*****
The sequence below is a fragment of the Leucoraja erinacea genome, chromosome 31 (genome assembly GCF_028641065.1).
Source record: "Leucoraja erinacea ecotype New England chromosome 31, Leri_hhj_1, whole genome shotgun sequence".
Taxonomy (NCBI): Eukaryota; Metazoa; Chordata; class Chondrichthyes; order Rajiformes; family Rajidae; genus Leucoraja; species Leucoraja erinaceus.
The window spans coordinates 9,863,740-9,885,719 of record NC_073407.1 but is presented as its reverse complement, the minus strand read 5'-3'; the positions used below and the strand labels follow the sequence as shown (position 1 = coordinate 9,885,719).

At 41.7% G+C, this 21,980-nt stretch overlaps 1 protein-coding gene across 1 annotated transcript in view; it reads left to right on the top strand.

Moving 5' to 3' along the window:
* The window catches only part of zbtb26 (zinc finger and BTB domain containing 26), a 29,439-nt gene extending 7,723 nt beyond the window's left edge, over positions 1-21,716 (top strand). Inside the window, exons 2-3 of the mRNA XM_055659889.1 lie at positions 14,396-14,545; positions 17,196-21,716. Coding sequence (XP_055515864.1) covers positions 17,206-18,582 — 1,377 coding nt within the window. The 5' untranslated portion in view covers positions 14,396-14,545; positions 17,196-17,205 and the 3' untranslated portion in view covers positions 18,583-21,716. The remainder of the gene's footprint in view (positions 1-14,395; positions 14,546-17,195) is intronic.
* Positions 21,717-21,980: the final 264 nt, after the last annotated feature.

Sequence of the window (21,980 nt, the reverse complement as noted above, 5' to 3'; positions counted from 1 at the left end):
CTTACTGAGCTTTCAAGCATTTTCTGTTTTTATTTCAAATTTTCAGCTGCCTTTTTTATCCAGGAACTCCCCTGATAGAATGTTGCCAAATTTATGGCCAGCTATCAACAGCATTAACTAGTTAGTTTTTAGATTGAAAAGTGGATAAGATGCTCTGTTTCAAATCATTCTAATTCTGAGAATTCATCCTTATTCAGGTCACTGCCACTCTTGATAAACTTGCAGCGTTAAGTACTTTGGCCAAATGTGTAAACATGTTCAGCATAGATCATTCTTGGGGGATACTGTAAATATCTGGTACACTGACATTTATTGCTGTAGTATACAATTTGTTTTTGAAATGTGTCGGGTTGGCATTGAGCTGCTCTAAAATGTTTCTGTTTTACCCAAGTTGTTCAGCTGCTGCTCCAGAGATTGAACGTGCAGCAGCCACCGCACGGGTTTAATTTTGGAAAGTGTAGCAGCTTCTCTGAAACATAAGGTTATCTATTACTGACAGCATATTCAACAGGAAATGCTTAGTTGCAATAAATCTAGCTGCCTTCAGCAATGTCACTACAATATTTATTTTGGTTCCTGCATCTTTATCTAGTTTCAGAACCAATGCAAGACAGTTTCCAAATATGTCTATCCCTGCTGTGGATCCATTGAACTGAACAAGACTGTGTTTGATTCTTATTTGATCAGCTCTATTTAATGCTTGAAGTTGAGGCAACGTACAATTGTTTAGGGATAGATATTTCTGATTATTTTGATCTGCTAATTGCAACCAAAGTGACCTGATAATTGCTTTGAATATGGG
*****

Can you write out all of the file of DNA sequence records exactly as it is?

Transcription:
The sequence below is a fragment of the Leucoraja erinacea genome, chromosome 31 (genome assembly GCF_028641065.1).
Source record: "Leucoraja erinacea ecotype New England chromosome 31, Leri_hhj_1, whole genome shotgun sequence".
Taxonomy (NCBI): Eukaryota; Metazoa; Chordata; class Chondrichthyes; order Rajiformes; family Rajidae; genus Leucoraja; species Leucoraja erinaceus.
The window spans coordinates 9,863,740-9,885,719 of record NC_073407.1 but is presented as its reverse complement, the minus strand read 5'-3'; the positions used below and the strand labels follow the sequence as shown (position 1 = coordinate 9,885,719).

At 41.7% G+C, this 21,980-nt stretch overlaps 1 protein-coding gene across 1 annotated transcript in view; it reads left to right on the top strand.

Moving 5' to 3' along the window:
* The window catches only part of zbtb26 (zinc finger and BTB domain containing 26), a 29,439-nt gene extending 7,723 nt beyond the window's left edge, over positions 1-21,716 (top strand). Inside the window, exons 2-3 of the mRNA XM_055659889.1 lie at positions 14,396-14,545; positions 17,196-21,716. Coding sequence (XP_055515864.1) covers positions 17,206-18,582 — 1,377 coding nt within the window. The 5' untranslated portion in view covers positions 14,396-14,545; positions 17,196-17,205 and the 3' untranslated portion in view covers positions 18,583-21,716. The remainder of the gene's footprint in view (positions 1-14,395; positions 14,546-17,195) is intronic.
* Positions 21,717-21,980: the final 264 nt, after the last annotated feature.

Sequence of the window (21,980 nt, the reverse complement as noted above, 5' to 3'; positions counted from 1 at the left end):
CTTACTGAGCTTTCAAGCATTTTCTGTTTTTATTTCAAATTTTCAGCTGCCTTTTTTATCCAGGAACTCCCCTGATAGAATGTTGCCAAATTTATGGCCAGCTATCAACAGCATTAACTAGTTAGTTTTTAGATTGAAAAGTGGATAAGATGCTCTGTTTCAAATCATTCTAATTCTGAGAATTCATCCTTATTCAGGTCACTGCCACTCTTGATAAACTTGCAGCGTTAAGTACTTTGGCCAAATGTGTAAACATGTTCAGCATAGATCATTCTTGGGGGATACTGTAAATATCTGGTACACTGACATTTATTGCTGTAGTATACAATTTGTTTTTGAAATGTGTCGGGTTGGCATTGAGCTGCTCTAAAATGTTTCTGTTTTACCCAAGTTGTTCAGCTGCTGCTCCAGAGATTGAACGTGCAGCAGCCACCGCACGGGTTTAATTTTGGAAAGTGTAGCAGCTTCTCTGAAACATAAGGTTATCTATTACTGACAGCATATTCAACAGGAAATGCTTAGTTGCAATAAATCTAGCTGCCTTCAGCAATGTCACTACAATATTTATTTTGGTTCCTGCATCTTTATCTAGTTTCAGAACCAATGCAAGACAGTTTCCAAATATGTCTATCCCTGCTGTGGATCCATTGAACTGAACAAGACTGTGTTTGATTCTTATTTGATCAGCTCTATTTAATGCTTGAAGTTGAGGCAACGTACAATTGTTTAGGGATAGATATTTCTGATTATTTTGATCTGCTAATTGCAACCAAAGTGACCTGATAATTGCTTTGAATATGGG